Intriguing behind-the-scenes story in which the hijinks in the kitchen are stranger than they seem, and any kitchen where a practical joke is slipping a severed finger in the waiter's apron is pretty strange.


Frank Byrns

5,500 wds est.

The Sunvolt didn't used to be a super-villain. Once upon a time he was just a hired thug. But a benefactor grants him powers, and although he uses these powers for eeevil, it's only to keep his family safe.

Mad Dog & Dusk

Carole Carmen

3,750 wds est.

What begins as lush fantasy becomes yet-another-Jack-the-Ripper story, and ultimately suggests itself as science fiction.

Serpent's Tooth

Liz Williams

6,000 wds est.

Anthropomorphism nearly does in a touchy-feely alien anthropologist.


F&SF: June

F&SF (June)

One of my favorite regular features in F&SF, and one that I don't believe I have mentioned here in the past, is the concluding "Curiosities" page, in which different writers, reviewers, or other well-informed individuals offer a short review and historical analysis of some lesser known genre piece. Only rarely have I been inspired to seek out and read the work in question, but it is always fascinating to get a glimpse of some of the lesser known influences on our genre, or what obscure books were influential on the writer-of-the-month. This month David Langford (always a fascinating commentator on the genre world) takes a look at a mystery novel with a science-fictional premise by Margery Allingham, and considers the 1965 story something of an early predictor of the Internet.

The Gist Hunter by Matthew Hughes

Matthew Hughes has exploded into F&SF in a big way. It seems like just about every issue brings either another installment, of Guth Bandar and the noösphere, or as with this issue, a new Henghis Hapthorne story. Hughes' stories are fun, humorous, and unabashedly cerebral.

In The Gist Hunter, Hapthorne's problems with his integrator, which have been brewing through several previous stories, have reached new heights. An integrator is a software interface to the communications network, and generally helpful artificial intelligence. Hapthorne's integrator, however, has been showing signs of surliness, and now, to top things off, has been transmogrified from a machine into some sort of cat-monkey (see cover illustration).

Readers new to the series may find the absence of context weakens the story somewhat, but this installment is further weakened by far too much verbiage throughout. Don't get me wrong: the grandiloquence of Hughes' characters is a selling point. But unnecessary, aimless dialogue remains a weakness, whether the words used average 1.3 or 4.8 syllables. Perhaps worst of all, the basic dynamic is identical to the previous story: Someone hires Hapthorne, but really intends to trap him. Hapthorne, through his bumbling arrogance, falls for the trap. Things work out in the end.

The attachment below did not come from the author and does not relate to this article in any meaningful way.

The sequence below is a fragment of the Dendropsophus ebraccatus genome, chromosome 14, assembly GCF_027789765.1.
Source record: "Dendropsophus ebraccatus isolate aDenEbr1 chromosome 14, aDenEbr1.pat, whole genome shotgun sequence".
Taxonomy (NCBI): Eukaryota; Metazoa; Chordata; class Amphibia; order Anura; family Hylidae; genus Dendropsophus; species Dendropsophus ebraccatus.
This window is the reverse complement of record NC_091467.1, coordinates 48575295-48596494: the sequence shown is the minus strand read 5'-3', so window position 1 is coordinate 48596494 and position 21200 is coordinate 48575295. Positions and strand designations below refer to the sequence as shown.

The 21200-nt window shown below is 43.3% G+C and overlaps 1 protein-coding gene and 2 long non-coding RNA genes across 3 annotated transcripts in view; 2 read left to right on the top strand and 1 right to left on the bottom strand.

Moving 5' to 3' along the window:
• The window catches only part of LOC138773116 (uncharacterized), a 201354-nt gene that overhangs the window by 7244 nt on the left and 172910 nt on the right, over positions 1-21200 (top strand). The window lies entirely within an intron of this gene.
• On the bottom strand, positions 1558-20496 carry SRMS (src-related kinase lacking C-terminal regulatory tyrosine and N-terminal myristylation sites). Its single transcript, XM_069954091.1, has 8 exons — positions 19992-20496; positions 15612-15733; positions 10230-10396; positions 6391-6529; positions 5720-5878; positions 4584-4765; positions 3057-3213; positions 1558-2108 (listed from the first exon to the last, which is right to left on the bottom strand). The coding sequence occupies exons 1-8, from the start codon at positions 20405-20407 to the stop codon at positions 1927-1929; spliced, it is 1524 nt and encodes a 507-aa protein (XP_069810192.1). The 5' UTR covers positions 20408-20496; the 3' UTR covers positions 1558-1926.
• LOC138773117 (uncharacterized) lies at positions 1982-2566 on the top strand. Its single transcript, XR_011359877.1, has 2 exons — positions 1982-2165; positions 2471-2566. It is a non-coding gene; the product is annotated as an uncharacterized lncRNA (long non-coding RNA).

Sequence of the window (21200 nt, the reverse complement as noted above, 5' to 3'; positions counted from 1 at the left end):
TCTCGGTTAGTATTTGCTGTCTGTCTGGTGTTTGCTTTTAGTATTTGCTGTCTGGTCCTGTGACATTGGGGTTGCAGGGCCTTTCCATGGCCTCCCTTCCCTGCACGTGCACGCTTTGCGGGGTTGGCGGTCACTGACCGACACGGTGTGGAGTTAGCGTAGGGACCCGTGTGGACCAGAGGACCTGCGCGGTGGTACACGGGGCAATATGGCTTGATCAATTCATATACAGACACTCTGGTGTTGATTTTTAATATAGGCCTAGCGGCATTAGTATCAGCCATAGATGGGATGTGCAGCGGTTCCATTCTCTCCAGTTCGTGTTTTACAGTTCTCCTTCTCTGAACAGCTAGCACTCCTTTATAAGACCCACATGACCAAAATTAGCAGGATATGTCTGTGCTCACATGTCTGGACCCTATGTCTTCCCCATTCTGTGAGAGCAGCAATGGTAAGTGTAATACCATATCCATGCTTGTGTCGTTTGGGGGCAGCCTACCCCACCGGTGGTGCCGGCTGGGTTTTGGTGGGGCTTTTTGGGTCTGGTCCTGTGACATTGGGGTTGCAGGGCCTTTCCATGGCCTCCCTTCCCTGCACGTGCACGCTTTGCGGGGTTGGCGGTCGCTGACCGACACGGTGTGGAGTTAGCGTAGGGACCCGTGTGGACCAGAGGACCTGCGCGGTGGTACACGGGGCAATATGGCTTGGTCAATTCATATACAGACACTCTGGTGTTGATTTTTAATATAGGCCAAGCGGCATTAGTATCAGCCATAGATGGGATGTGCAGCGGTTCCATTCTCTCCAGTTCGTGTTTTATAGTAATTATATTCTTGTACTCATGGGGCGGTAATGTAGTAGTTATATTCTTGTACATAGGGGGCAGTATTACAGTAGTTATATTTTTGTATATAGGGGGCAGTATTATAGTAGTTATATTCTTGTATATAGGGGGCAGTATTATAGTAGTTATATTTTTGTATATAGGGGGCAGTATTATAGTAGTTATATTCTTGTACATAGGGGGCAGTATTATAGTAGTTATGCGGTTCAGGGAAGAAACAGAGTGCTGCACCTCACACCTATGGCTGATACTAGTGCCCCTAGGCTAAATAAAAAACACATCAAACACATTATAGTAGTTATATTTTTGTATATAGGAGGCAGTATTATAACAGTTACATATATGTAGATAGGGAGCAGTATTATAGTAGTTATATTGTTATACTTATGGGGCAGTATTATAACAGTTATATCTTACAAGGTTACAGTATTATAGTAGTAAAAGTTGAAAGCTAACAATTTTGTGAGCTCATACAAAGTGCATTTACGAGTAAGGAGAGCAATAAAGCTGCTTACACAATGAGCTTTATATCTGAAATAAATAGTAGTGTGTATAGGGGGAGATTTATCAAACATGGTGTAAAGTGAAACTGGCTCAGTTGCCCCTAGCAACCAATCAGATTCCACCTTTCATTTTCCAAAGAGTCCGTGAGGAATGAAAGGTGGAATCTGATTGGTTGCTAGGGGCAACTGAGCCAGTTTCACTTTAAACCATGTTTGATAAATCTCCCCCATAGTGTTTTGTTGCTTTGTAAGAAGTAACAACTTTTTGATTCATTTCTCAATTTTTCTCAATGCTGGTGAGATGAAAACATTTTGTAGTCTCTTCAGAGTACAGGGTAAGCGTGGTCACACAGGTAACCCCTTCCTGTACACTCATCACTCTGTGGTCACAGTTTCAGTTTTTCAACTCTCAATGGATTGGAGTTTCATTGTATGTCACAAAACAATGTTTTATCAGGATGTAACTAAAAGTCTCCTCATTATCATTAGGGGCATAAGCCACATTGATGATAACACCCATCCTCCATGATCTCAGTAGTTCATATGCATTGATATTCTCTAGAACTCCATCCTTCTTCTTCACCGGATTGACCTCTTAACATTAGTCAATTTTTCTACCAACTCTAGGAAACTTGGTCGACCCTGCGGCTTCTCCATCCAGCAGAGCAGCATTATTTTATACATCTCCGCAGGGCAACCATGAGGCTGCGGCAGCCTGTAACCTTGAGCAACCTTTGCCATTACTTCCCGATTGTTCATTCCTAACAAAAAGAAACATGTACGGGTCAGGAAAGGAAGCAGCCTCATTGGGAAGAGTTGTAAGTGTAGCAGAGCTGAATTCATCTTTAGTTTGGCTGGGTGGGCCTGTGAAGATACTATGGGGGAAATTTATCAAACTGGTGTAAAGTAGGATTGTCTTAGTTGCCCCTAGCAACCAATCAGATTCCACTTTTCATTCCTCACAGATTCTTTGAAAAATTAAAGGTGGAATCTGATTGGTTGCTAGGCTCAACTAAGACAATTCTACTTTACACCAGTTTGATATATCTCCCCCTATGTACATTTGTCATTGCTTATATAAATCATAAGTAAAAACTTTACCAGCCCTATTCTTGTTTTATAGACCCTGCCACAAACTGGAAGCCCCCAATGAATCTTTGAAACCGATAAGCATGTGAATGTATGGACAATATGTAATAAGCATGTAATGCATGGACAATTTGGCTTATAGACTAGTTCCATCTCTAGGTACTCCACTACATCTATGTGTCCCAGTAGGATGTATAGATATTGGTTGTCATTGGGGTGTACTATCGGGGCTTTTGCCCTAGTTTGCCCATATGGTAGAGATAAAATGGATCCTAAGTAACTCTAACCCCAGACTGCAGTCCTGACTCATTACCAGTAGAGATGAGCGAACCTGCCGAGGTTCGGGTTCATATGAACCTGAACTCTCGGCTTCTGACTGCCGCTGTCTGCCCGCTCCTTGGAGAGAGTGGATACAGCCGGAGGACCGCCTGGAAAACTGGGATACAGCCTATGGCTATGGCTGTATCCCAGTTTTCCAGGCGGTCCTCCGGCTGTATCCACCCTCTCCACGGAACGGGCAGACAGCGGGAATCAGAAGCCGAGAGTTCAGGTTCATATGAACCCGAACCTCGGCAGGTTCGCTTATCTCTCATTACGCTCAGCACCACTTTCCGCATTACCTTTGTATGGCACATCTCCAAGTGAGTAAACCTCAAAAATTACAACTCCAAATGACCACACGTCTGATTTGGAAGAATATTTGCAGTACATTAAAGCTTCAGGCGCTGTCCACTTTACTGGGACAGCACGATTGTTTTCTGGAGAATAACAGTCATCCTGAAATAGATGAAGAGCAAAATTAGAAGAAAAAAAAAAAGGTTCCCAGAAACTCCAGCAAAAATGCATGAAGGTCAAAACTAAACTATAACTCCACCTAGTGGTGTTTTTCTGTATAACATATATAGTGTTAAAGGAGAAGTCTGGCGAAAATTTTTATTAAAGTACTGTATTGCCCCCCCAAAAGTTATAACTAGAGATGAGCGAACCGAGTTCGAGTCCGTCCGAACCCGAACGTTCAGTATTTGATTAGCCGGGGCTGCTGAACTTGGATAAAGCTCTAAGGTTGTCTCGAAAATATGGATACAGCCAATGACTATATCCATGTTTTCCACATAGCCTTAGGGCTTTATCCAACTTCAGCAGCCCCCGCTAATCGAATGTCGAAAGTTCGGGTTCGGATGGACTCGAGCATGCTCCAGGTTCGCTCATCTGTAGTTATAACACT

The good news is that the, ah, gist of this story is fun philosophical stuff. Hapthorne is, basically, an empiricist. He is interested in what can be experienced and measured. His genius arises from applying piercing logic to careful observation. His arch-enemy, in this story, is a Platonist. Mitric Gevallion and Turgut Therobar seek the 'gist' underlying the universe, the essence of things. To grasp this essence, they believe, will be to control it. And, to Hapthorne's astonishment and dismay, they are making rather good progress. To his greater discomfort, they are planning to make him a part of their final assault on the gist of the universe.

Still, a 'twist' towards the end implying some sort of magic v. technology spectrum at work in the universe — which concept I have never found particularly compelling — combined with some of the other disappointments in this story, left me hoping that The Gist Hunter is just Hughes on a slow day, and not a sign of things to come.

Fortunately, even Hughes on a slow day provides rich material and an enjoyable story.

Eating Hearts by Yoon Ha Lee

You may recognize this author's name as belonging to one of our editors here at IROSF. When I picked up this story, it was with a certain sense of trepidation. And lo and behold, the worst has come to pass.

Yes, there is no way I can write a review of this story that you, dear reader, will believe. You'll think I'm just praising my co-worker in order to preserve peace around the (virtual) office. You'll say to yourself: "Well, what else could he say about the story?" You'll cluck about the insiders club. Other authors will probably tut about a conflict of interest.

What can I say? You will be doing yourself a disservice if you draw that conclusion, because for those who like short, mysterious, moving fantasies may find yourself loving this gem as much as I did.

Horanga is a tiger who is trying to be a human. She already walks upon two feet; she already has straight, black hair. But the final magic has not been accomplished. To that end she seeks out magicians. (Asked why she seeks magic, she ominously informs the magician Chuan: "I am not interested in magic so much as I am interested in magicians.")

Horanga believes the final transformation will come by devouring whole and live the heart of a magician, perhaps so that it will become her own heart.

The anonymous narrator warns us: "A tiger can only eat so many hearts before they start to taste bitter, then sour, then like nothing at all. By that point, even a tiger's own heart, that rarest of delicacies, loses all savor."